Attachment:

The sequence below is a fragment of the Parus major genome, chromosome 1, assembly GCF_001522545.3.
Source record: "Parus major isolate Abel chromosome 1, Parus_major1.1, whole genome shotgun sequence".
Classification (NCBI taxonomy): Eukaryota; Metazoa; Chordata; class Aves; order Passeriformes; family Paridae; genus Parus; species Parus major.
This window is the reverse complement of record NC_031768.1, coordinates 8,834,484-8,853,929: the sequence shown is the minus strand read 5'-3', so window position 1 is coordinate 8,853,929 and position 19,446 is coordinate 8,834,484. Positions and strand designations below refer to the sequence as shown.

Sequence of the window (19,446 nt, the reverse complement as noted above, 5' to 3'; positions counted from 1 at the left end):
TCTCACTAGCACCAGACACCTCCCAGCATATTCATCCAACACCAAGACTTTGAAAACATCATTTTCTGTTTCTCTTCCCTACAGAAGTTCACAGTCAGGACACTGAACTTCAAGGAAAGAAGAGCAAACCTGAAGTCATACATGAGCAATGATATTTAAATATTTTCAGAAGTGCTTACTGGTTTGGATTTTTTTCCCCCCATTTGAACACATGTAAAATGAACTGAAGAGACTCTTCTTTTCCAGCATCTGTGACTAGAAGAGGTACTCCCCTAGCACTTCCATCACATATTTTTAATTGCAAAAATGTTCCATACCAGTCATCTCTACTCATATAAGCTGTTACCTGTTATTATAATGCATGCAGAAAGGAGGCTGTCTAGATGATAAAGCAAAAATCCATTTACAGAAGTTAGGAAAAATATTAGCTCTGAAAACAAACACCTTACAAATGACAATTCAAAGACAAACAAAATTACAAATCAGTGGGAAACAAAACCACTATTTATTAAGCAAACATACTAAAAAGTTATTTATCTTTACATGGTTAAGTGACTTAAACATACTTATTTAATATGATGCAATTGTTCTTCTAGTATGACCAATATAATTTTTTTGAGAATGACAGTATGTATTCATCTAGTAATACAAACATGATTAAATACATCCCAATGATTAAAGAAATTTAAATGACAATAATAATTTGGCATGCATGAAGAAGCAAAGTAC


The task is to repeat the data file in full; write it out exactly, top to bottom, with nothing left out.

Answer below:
The sequence below is a fragment of the Parus major genome, chromosome 1, assembly GCF_001522545.3.
Source record: "Parus major isolate Abel chromosome 1, Parus_major1.1, whole genome shotgun sequence".
Classification (NCBI taxonomy): Eukaryota; Metazoa; Chordata; class Aves; order Passeriformes; family Paridae; genus Parus; species Parus major.
This window is the reverse complement of record NC_031768.1, coordinates 8,834,484-8,853,929: the sequence shown is the minus strand read 5'-3', so window position 1 is coordinate 8,853,929 and position 19,446 is coordinate 8,834,484. Positions and strand designations below refer to the sequence as shown.

Sequence of the window (19,446 nt, the reverse complement as noted above, 5' to 3'; positions counted from 1 at the left end):
TCTCACTAGCACCAGACACCTCCCAGCATATTCATCCAACACCAAGACTTTGAAAACATCATTTTCTGTTTCTCTTCCCTACAGAAGTTCACAGTCAGGACACTGAACTTCAAGGAAAGAAGAGCAAACCTGAAGTCATACATGAGCAATGATATTTAAATATTTTCAGAAGTGCTTACTGGTTTGGATTTTTTTCCCCCCATTTGAACACATGTAAAATGAACTGAAGAGACTCTTCTTTTCCAGCATCTGTGACTAGAAGAGGTACTCCCCTAGCACTTCCATCACATATTTTTAATTGCAAAAATGTTCCATACCAGTCATCTCTACTCATATAAGCTGTTACCTGTTATTATAATGCATGCAGAAAGGAGGCTGTCTAGATGATAAAGCAAAAATCCATTTACAGAAGTTAGGAAAAATATTAGCTCTGAAAACAAACACCTTACAAATGACAATTCAAAGACAAACAAAATTACAAATCAGTGGGAAACAAAACCACTATTTATTAAGCAAACATACTAAAAAGTTATTTATCTTTACATGGTTAAGTGACTTAAACATACTTATTTAATATGATGCAATTGTTCTTCTAGTATGACCAATATAATTTTTTTGAGAATGACAGTATGTATTCATCTAGTAATACAAACATGATTAAATACATCCCAATGATTAAAGAAATTTAAATGACAATAATAATTTGGCATGCATGAAGAAGCAAAGTAC